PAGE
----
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General Magic files for bankruptcy

General Magic, a once-hot voice-application and services company, files for Chapter 11 bankruptcy in a move anticipated since it closed its doors in September.

Former high-flying software developer General Magic has filed for bankruptcy, marking one of the company's last acts in its tumultuous history.

The move by General Magic comes as a formality, given the Sunnyvale, Calif.-based company officially closed its doors in September, citing its inability to obtain more financing as well as adverse economic and market conditions.

General Magic, which announced late Thursday that it filed Chapter 11 in U.S. Bankruptcy Court for the Northern District of California, said in a company statement it took the action to be able to continue marketing its assets and keep on winding down its affairs in an orderly process.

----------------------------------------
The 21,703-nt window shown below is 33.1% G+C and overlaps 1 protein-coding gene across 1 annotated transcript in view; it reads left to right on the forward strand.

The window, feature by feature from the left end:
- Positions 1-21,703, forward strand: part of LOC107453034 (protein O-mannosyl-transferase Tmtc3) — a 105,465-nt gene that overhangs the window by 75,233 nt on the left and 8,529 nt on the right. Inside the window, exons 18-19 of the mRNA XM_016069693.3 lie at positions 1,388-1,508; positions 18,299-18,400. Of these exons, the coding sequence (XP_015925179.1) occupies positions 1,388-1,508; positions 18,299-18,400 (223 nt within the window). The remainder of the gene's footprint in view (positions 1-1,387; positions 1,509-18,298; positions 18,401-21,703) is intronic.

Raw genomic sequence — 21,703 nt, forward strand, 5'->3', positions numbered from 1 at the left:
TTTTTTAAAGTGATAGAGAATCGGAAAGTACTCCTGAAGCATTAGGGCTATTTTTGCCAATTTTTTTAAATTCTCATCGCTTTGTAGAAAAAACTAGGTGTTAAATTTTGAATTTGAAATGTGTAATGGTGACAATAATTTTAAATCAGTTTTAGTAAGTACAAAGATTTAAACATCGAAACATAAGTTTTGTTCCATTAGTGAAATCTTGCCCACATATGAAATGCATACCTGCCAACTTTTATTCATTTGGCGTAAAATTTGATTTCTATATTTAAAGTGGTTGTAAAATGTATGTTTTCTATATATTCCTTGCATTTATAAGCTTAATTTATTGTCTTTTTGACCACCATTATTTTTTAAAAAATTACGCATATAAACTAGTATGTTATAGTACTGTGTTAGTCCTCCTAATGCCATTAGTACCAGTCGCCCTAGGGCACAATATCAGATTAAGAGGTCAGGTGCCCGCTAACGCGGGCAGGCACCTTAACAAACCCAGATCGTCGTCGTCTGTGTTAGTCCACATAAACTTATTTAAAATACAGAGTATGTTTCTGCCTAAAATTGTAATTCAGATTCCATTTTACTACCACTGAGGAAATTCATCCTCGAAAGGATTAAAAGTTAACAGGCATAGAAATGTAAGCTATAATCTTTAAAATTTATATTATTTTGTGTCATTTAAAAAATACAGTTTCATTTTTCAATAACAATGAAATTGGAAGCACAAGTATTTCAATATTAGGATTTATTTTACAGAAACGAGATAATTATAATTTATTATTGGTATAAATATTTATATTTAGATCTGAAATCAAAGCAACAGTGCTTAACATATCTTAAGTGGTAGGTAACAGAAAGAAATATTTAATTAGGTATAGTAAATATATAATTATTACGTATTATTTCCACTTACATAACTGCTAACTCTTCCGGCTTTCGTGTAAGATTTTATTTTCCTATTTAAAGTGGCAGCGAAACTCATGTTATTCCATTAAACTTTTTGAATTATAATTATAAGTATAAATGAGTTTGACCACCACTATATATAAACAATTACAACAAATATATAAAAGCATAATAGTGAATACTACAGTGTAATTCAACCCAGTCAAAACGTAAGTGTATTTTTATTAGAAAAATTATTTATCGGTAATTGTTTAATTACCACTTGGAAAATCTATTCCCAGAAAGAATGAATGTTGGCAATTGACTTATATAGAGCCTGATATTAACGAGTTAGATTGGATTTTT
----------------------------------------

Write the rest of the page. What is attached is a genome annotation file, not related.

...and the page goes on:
Under Chapter 11, a company is allowed to restructure its operations while keeping creditors at bay. The company plans to use the proceeds from its asset sales to repay creditors. However, under most bankruptcy cases, creditors often receive pennies on the dollar.

The bankruptcy filing brings a final act to a company that had bold beginnings--but which ended with an ever-revolving business model. The company, founded in 1990, offered the promise of improved intuitive computer interfaces.

Although it initially lined up such lofty customers as AT&T, Sony and Motorola for its technology for personal digital assistant devices, it later changed its game plan to software-agent technology and then voice-recognition software. Most recently, General Magic had been providing technology to General Motors' OnStar dashboard computing service.